Here's a Pre-Production Checklist That Might Make Planning Your Film Easier

There are a myriad of other things to get situated before you ever even turn on your camera.

This, of course, is called pre-production. It's the time before actual shooting starts wherein cast and crew are hired, locations are scouted, and gear is rented. But that's just the tip of the iceberg -- the list is seemingly endless. Luckily, producer Devin Reeve, in this interview with Film Courage, shares a checklist of sorts that details a bunch of the big and little things that you'll have to accomplish before you head into production.

Here are the tasks Reeve mentions in the video:

Pre-Production Checklist

  • Cast your actors
  • Lock the script
  • Scout locations
  • Finalize your budget
  • Hire your crew
  • Set up vendors for equipment
  • Rent gear
  • Do a tech scout
  • Do a table read

If you're looking at this list and thinking, "Well, that's not a lot," just remember that these are macro-tasks, and completing them means completing a bunch of micro-tasks. For example, casting your actors alone is a big undertaking, taking an incredible amount of time and preparation in order to hold a successful audition.

There are countless pre-production checklists that you can look at/download online, some of which are much more lengthy and thorough that this one (including storyboarding and finalizing legal stuff, like insurance), but in the end, I think the lesson here is knowing that you must allow yourself ample time to prepare. The more prepared you are walking on set, the smoother the entire production will be.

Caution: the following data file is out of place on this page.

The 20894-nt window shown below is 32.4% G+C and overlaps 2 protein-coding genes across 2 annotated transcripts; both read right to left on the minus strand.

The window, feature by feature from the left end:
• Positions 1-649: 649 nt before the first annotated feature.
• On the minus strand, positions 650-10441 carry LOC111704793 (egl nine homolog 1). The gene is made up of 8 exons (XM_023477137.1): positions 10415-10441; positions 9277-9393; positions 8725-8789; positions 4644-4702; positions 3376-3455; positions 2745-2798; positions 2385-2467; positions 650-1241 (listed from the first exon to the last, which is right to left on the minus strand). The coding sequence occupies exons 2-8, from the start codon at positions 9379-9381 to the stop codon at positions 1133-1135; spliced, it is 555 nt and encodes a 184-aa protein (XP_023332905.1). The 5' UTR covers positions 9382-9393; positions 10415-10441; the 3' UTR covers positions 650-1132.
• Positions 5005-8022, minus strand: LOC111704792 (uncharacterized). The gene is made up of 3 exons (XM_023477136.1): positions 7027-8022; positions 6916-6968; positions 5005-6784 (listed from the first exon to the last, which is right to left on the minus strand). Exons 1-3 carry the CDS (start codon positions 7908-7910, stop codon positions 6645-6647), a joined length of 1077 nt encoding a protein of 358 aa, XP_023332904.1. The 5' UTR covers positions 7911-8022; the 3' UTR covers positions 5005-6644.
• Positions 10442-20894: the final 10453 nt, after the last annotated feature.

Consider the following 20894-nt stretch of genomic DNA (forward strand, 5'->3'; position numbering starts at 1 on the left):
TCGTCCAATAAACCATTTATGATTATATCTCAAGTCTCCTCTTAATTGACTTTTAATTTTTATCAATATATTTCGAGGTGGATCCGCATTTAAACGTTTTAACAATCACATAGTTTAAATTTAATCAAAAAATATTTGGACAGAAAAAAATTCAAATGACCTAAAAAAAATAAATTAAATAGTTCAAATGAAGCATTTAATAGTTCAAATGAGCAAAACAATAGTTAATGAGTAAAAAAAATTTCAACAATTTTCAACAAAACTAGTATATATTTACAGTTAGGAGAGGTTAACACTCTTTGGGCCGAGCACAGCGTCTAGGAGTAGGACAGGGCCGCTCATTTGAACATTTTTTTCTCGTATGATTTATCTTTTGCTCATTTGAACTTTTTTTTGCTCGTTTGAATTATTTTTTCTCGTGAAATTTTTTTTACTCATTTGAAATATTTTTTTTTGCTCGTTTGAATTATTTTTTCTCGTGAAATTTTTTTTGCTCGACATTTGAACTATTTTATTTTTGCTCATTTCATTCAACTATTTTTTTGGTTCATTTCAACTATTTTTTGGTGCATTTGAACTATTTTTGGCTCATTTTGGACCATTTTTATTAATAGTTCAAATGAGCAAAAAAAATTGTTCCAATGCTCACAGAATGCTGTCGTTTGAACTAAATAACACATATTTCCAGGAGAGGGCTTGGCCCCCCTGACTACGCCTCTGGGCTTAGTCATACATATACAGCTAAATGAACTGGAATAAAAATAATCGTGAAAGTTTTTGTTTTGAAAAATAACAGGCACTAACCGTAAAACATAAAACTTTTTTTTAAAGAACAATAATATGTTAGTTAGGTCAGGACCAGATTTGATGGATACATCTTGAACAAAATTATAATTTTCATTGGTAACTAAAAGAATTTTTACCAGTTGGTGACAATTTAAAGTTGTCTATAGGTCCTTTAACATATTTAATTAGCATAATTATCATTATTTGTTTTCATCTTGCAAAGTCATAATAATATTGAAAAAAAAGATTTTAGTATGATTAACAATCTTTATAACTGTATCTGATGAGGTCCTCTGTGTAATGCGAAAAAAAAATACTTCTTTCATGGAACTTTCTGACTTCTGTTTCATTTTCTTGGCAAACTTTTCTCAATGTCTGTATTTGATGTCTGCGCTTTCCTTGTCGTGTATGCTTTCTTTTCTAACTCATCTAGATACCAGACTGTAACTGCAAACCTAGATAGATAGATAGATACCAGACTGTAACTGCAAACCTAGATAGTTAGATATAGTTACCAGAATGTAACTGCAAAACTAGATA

You Might Also Like

Your Comment


I would also add rehearse with cast if possible especially fight sequences or choreographed moves. Even though you are making a low budget film these would help get things rights.

January 1, 2016 at 6:44AM, Edited January 1, 6:44AM

Johnny Wu
Director, Producer, Editor

We have written a guide to pre production when you are working with TV

February 10, 2017 at 6:17AM


I have to 100% agree. The better prepared you are going in, the better things go even when it all gets FUBAR'd in mid process. Table reads, Rehearsals, Lighting tests, SFX Tests are all important. With that said, when shooting a funding trailer it's a great opportunity to do all that before you go into actual production. As Budget goes Estimate High then Spend Low. Invariably unexpected costs creep in at the most inopportune times. IF you have any money left over after Post, there's seed money for Festivals.

March 10, 2017 at 7:38PM

Jay Summers

If you're in the animation business, we've created a pre production checklist based on our learnings creating our short film, Tend.

April 3, 2019 at 7:35AM, Edited April 3, 7:35AM

You voted '+1'.
James Chambers
Director of Animade & Boords